Chapter 3. WRITING THE STORY

Almost since the dawn of gaming, designers have debated which is more important: story or gameplay? Some designers believe games require a story to engage the player. Other designers think a story is what people use to describe play when it is finished. Pro-story designers reply that games are an artistic medium used to tell a story. Anti-story designers counter that a story is what you watch while the game loads. Designers at Game Developer Conferences all around the world face off against each other: one group yelling "Bioshock!" while the other side shouts "Doom!" back. Silly designers. They are both right and wrong. A game doesn't need to have a story, and yet it always has a story. Perplexing? While you are chewing that over, let's look at the classical definition of "story" as taught by everyone from Aristotle to very famous screenwriters. Here's the most basic structure of a story:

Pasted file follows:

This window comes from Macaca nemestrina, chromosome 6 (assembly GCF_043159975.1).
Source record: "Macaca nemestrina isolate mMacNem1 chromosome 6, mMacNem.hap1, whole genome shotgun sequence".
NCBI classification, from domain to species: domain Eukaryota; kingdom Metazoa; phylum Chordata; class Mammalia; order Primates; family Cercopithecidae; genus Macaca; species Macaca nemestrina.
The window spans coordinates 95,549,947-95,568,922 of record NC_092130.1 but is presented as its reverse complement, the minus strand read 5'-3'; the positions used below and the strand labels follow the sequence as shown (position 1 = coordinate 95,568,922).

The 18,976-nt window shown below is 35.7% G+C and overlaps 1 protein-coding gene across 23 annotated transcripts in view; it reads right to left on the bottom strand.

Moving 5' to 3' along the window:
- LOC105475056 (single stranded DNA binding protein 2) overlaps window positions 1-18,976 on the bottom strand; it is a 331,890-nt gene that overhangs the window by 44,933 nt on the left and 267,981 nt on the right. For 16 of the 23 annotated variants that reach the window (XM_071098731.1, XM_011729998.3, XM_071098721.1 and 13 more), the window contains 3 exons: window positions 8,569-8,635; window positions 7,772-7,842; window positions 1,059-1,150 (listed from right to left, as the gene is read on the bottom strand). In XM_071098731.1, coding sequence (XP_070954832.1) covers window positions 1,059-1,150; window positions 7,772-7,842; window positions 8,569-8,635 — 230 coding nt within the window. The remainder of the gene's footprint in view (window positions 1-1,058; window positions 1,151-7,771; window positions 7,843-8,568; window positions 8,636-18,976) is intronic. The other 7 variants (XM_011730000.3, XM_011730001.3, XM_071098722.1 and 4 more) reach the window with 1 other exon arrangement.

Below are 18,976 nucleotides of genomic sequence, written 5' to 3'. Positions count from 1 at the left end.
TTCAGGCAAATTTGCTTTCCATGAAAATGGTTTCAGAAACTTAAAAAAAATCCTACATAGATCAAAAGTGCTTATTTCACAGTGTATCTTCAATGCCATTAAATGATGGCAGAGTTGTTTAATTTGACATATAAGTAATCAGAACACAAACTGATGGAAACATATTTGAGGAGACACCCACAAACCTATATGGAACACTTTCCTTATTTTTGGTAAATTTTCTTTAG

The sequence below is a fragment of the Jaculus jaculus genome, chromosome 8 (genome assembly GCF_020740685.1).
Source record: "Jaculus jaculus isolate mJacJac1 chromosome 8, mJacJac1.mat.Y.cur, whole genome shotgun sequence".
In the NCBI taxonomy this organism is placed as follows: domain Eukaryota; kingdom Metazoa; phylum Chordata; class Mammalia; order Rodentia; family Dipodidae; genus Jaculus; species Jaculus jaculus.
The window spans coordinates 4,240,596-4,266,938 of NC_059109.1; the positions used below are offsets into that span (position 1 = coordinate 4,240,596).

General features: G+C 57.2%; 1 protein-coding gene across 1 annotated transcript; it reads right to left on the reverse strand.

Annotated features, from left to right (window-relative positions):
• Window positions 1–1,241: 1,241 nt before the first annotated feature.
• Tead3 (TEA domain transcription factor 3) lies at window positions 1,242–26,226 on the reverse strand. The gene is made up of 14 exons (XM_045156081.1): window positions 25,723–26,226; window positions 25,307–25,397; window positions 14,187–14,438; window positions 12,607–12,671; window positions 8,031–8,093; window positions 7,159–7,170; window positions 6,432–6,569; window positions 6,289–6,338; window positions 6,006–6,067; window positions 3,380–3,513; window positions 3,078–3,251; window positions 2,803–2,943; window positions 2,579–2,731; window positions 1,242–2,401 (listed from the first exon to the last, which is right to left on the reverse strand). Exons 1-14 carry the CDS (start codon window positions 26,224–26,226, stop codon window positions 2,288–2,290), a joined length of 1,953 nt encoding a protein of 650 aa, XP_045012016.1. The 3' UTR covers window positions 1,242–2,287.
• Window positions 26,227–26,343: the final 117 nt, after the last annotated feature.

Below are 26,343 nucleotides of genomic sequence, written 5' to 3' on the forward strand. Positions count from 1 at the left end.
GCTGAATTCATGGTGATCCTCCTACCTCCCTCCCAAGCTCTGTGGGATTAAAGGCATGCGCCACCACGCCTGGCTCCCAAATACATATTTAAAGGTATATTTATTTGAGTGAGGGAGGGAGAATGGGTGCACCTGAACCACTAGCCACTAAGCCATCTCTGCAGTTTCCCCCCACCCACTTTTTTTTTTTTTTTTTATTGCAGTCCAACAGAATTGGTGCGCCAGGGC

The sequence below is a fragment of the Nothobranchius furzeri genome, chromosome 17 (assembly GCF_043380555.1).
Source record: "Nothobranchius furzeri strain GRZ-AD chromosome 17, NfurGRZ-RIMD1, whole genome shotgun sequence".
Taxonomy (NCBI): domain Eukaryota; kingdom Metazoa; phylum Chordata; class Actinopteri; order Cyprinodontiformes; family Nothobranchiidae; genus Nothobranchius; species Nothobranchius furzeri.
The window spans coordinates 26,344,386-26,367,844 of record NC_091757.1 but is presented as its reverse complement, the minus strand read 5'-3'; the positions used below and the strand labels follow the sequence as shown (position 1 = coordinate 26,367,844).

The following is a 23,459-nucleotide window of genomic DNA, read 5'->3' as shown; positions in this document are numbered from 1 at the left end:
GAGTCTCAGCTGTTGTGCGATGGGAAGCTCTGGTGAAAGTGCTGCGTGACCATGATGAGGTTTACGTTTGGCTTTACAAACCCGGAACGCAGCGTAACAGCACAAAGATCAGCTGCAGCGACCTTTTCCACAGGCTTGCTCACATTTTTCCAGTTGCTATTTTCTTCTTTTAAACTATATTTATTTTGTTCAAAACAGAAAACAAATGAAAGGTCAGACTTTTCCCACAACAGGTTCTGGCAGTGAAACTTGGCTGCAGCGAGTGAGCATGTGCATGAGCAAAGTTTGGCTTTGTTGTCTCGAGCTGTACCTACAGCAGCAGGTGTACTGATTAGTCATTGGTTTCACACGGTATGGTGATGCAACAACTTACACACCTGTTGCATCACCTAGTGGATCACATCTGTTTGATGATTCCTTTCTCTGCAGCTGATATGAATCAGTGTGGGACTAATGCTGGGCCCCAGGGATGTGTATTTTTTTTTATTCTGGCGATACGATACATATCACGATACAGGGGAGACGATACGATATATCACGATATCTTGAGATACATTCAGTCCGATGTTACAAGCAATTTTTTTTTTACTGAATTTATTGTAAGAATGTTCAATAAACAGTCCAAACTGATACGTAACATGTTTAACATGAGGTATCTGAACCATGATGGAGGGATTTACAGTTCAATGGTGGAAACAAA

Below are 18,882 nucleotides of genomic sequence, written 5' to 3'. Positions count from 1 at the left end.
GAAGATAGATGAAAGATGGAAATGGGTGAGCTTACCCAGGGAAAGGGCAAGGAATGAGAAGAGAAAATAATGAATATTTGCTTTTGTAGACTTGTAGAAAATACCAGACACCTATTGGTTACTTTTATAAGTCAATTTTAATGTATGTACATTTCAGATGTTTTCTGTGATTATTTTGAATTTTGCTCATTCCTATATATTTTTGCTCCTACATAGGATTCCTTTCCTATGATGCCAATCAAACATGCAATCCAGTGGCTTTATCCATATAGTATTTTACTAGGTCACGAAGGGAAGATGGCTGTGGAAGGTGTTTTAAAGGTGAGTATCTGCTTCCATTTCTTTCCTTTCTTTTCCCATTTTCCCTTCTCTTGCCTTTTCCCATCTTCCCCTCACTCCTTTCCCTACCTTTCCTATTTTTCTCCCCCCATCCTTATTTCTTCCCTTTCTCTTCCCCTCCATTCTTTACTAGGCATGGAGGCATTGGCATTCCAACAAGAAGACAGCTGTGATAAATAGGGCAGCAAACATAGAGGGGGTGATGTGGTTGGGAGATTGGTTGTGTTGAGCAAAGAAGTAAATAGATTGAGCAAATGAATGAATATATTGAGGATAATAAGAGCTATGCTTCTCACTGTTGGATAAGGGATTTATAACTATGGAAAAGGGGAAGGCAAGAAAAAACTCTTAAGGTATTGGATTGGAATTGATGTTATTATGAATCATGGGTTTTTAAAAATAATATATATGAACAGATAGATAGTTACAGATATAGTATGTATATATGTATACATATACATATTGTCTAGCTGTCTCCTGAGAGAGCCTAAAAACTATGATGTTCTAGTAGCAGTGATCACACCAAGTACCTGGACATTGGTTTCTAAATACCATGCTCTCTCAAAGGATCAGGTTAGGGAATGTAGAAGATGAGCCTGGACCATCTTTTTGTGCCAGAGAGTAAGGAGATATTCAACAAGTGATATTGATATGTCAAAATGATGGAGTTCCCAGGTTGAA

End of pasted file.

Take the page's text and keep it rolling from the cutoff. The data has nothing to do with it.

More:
WRITING THE STORY
  1. First, there is a hero who has a desire.

    WRITING THE STORY
  2. Our hero encounters an event that throws his life into disarray and interferes with obtaining the desire. This event causes a problem for the hero.

    WRITING THE STORY
  3. The hero tries to overcome the problem ...

  4. ... but his method fails.

  5. There is a reversal ...

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